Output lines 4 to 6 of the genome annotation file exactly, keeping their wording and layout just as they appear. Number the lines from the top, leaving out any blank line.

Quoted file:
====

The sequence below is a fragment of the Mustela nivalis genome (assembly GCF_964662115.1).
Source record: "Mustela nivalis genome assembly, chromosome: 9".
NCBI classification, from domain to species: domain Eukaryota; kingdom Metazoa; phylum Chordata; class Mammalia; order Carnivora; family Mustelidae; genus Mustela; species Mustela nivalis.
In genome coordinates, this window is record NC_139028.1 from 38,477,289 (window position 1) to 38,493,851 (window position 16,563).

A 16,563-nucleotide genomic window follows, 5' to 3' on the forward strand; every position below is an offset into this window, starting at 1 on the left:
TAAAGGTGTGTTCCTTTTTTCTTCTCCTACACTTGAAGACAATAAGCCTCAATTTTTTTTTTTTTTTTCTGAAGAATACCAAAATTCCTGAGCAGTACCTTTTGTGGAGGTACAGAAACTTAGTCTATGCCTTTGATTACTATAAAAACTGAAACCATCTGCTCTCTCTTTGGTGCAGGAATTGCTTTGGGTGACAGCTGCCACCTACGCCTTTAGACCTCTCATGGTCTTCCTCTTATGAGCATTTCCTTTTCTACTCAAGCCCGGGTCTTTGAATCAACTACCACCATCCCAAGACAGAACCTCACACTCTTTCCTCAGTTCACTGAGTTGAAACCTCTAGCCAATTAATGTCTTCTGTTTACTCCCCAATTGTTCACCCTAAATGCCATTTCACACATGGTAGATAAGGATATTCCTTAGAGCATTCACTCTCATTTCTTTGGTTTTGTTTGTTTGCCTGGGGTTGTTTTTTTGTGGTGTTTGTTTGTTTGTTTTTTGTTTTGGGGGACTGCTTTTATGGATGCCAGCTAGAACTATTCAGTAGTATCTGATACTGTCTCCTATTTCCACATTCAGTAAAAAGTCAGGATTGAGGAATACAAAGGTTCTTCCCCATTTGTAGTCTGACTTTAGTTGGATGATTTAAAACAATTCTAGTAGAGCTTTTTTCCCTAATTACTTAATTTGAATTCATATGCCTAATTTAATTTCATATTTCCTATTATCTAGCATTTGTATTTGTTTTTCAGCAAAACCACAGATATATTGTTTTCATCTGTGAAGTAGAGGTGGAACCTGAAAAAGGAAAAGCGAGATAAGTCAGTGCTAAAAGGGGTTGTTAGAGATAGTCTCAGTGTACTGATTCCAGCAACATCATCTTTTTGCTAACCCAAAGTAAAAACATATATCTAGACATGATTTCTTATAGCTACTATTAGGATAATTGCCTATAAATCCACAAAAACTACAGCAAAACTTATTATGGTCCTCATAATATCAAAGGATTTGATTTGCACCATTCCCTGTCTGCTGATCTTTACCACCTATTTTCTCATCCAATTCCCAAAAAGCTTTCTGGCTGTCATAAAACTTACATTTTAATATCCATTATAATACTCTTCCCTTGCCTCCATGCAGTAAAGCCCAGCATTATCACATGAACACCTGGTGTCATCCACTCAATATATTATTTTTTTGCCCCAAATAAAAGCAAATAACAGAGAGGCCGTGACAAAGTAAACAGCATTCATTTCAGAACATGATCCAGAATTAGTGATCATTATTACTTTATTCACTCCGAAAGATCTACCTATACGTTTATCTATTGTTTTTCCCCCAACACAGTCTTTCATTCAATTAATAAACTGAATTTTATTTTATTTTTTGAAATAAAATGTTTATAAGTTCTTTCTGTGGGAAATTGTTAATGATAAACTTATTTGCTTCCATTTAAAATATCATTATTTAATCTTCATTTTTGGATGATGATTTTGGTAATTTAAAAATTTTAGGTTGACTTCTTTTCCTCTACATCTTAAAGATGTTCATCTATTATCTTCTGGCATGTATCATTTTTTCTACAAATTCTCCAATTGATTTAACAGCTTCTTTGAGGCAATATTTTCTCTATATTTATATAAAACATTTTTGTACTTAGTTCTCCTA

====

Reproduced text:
In genome coordinates, this window is record NC_139028.1 from 38,477,289 (window position 1) to 38,493,851 (window position 16,563).

A 16,563-nucleotide genomic window follows, 5' to 3' on the forward strand; every position below is an offset into this window, starting at 1 on the left:
TAAAGGTGTGTTCCTTTTTTCTTCTCCTACACTTGAAGACAATAAGCCTCAATTTTTTTTTTTTTTTTCTGAAGAATACCAAAATTCCTGAGCAGTACCTTTTGTGGAGGTACAGAAACTTAGTCTATGCCTTTGATTACTATAAAAACTGAAACCATCTGCTCTCTCTTTGGTGCAGGAATTGCTTTGGGTGACAGCTGCCACCTACGCCTTTAGACCTCTCATGGTCTTCCTCTTATGAGCATTTCCTTTTCTACTCAAGCCCGGGTCTTTGAATCAACTACCACCATCCCAAGACAGAACCTCACACTCTTTCCTCAGTTCACTGAGTTGAAACCTCTAGCCAATTAATGTCTTCTGTTTACTCCCCAATTGTTCACCCTAAATGCCATTTCACACATGGTAGATAAGGATATTCCTTAGAGCATTCACTCTCATTTCTTTGGTTTTGTTTGTTTGCCTGGGGTTGTTTTTTTGTGGTGTTTGTTTGTTTGTTTTTTGTTTTGGGGGACTGCTTTTATGGATGCCAGCTAGAACTATTCAGTAGTATCTGATACTGTCTCCTATTTCCACATTCAGTAAAAAGTCAGGATTGAGGAATACAAAGGTTCTTCCCCATTTGTAGTCTGACTTTAGTTGGATGATTTAAAACAATTCTAGTAGAGCTTTTTTCCCTAATTACTTAATTTGAATTCATATGCCTAATTTAATTTCATATTTCCTATTATCTAGCATTTGTATTTGTTTTTCAGCAAAACCACAGATATATTGTTTTCATCTGTGAAGTAGAGGTGGAACCTGAAAAAGGAAAAGCGAGATAAGTCAGTGCTAAAAGGGGTTGTTAGAGATAGTCTCAGTGTACTGATTCCAGCAACATCATCTTTTTGCTAACCCAAAGTAAAAACATATATCTAGACATGATTTCTTATAGCTACTATTAGGATAATTGCCTATAAATCCACAAAAACTACAGCAAAACTTATTATGGTCCTCATAATATCAAAGGATTTGATTTGCACCATTCCCTGTCTGCTGATCTTTACCACCTATTTTCTCATCCAATTCCCAAAAAGCTTTCTGGCTGTCATAAAACTTACATTTTAATATCCATTATAATACTCTTCCCTTGCCTCCATGCAGTAAAGCCCAGCATTATCACATGAACACCTGGTGTCATCCACTCAATATATTATTTTTTTGCCCCAAATAAAAGCAAATAACAGAGAGGCCGTGACAAAGTAAACAGCATTCATTTCAGAACATGATCCAGAATTAGTGATCATTATTACTTTATTCACTCCGAAAGATCTACCTATACGTTTATCTATTGTTTTTCCCCCAACACAGTCTTTCATTCAATTAATAAACTGAATTTTATTTTATTTTTTGAAATAAAATGTTTATAAGTTCTTTCTGTGGGAAATTGTTAATGATAAACTTATTTGCTTCCATTTAAAATATCATTATTTAATCTTCATTTTTGGATGATGATTTTGGTAATTTAAAAATTTTAGGTTGACTTCTTTTCCTCTACATCTTAAAGATGTTCATCTATTATCTTCTGGCATGTATCATTTTTTCTACAAATTCTCCAATTGATTTAACAGCTTCTTTGAGGCAATATTTTCTCTATATTTATATAAAACATTTTTGTACTTAGTTCTCCTA